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Photo: Drew Angerer/Getty Images

Last year, following the firing of James Comey, Deputy Attorney General Rod Rosenstein discussed rallying cabinet members to remove Trump from office — by invoking the 25th Amendment — and suggested he secretly record the president in the White House in an effort to "expose the chaos consuming the administration," New York Times' Adam Goldman and Michael S. Schmidt report.

Between the lines: It is not clear how serious Rosenstein was about his plans. The idea to wear a wire when interviewing potential FBI directors with President Trump was never acted upon, according to the Times. Rosentstein reportedly told former deputy FBI director Andrew McCabe that he believed he could get Attorney General Jeff Sessions and then-Homeland Security Secretary John Kelly on board in an effort to remove Trump from the presidency.

Trump cited a memo Rosenstein wrote critiquing former FBI Director James Comey's handling of the Clinton investigation as reasoning behind his decision to fire Comey. Afterward, Rosenstein told people he had felt used, per the Times.

  • Rosenstein disputed the Times' story calling it "inaccurate and factually incorrect" in a statement provided to the news agency. He added, "let me be clear about this: Based on my personal dealings with the president, there is no basis to invoke the 25th Amendment."
  • A Justice Department spokesperson sent a statement to the Times from someone who had been in the room when Rosenstein suggested wearing a secret recording device to an interview with Trump said that it was mentioned in a sarcastic manner.

"I never pursued or authorized recording the President and any suggestion that I have ever advocated for the removal of the President is absolutely false," reads a Justice Department statement on behalf of Rosenstein sent to Axios.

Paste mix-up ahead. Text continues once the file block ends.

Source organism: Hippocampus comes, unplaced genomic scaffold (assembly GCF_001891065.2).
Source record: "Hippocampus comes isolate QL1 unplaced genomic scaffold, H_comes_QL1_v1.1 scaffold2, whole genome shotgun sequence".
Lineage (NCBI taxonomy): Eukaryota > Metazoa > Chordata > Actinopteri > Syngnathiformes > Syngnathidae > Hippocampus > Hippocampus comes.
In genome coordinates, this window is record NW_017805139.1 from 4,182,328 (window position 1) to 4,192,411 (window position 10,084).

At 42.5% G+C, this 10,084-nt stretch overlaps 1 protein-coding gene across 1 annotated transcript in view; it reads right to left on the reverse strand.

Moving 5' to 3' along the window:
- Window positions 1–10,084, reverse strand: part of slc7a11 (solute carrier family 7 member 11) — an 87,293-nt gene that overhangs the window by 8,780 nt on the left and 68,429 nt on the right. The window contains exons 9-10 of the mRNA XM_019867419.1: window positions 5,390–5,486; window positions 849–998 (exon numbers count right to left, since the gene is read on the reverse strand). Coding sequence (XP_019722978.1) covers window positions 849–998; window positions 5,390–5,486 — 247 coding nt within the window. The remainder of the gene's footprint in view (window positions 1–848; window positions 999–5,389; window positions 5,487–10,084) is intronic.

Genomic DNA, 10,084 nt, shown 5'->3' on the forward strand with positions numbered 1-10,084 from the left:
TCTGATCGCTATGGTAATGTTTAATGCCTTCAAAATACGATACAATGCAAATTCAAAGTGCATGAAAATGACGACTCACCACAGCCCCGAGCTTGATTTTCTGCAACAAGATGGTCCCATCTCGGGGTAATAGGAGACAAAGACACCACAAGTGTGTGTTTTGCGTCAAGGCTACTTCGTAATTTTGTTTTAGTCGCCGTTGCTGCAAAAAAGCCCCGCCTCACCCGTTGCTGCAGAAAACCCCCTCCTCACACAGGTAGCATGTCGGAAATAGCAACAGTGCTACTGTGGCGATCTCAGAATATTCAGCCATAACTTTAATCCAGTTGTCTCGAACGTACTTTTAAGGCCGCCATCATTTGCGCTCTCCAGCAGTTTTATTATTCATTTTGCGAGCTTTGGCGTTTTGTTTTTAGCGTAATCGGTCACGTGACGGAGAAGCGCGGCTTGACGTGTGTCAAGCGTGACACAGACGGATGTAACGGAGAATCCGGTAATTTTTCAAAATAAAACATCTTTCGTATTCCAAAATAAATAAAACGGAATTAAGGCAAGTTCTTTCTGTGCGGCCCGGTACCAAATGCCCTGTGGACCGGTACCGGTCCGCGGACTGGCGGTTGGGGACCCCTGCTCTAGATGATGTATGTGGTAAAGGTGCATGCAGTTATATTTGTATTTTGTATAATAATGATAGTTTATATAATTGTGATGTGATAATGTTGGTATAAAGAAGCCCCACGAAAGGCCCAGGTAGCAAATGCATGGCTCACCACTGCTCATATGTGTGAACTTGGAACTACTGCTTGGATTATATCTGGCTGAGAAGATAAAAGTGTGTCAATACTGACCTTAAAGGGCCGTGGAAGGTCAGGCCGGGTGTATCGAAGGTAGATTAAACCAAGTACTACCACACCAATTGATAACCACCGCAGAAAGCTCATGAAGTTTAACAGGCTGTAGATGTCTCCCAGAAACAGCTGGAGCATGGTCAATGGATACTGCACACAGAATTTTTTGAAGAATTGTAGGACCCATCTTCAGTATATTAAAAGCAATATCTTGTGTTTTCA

Editor's note: This story was updated with Rosenstein's latest statement.

Go deeper

CDC to cut guidance on quarantine period for coronavirus exposure

A health care worker oversees cars as people arrive to get tested for coronavirus at a testing site in Arlington, Virginia, on Tuesday. Photo: Olivier Douliery/AFP via Getty Images

The CDC will soon shorten its guidance for quarantine periods following exposure to COVID-19, AP reported Tuesday and Axios can confirm.

Why it matters: Quarantine helps prevent the spread of the coronavirus, which can occur before a person knows they're sick or if they're infected without feeling any symptoms. The current recommended period to stay home if exposed to the virus is 14 days. The CDC plans to amend this to 10 days or seven with a negative test, an official told Axios.

  • The CDC did not immediately respond to a request for comment.
1 hour ago - Health

CDC panel: COVID vaccines should go to health workers, long-term care residents first

Hospital staff work in the COVID-19 intensive care unit in Houston. Photo: Go Nakamura via Getty

Health-care workers and nursing home residents should be at the front of the line to get coronavirus vaccines in the United States once they’re cleared and available for public use, an independent CDC panel recommended in a 13-1 emergency vote on Tuesday, per CNBC.

Why it matters: Recent developments in COVID-19 vaccines have accelerated the timeline for distribution as vaccines developed by Pfizer and Moderna undergo the federal approval process. States are preparing to begin distributing as soon as two weeks from now.

Obama: Broad slogans like "defund the police" lose people

Snapchat.

Former President Barack Obama told Peter Hamby on the Snapchat original political show "Good Luck America" that "snappy" slogans such as "defund the police" can alienate people, making the statements less effective than intended.

What he's saying: "You lost a big audience the minute you say it, which makes it a lot less likely that you're actually going to get the changes you want done," Obama told Hamby in an interview that will air Wednesday morning at 6 a.m. EST on Snapchat.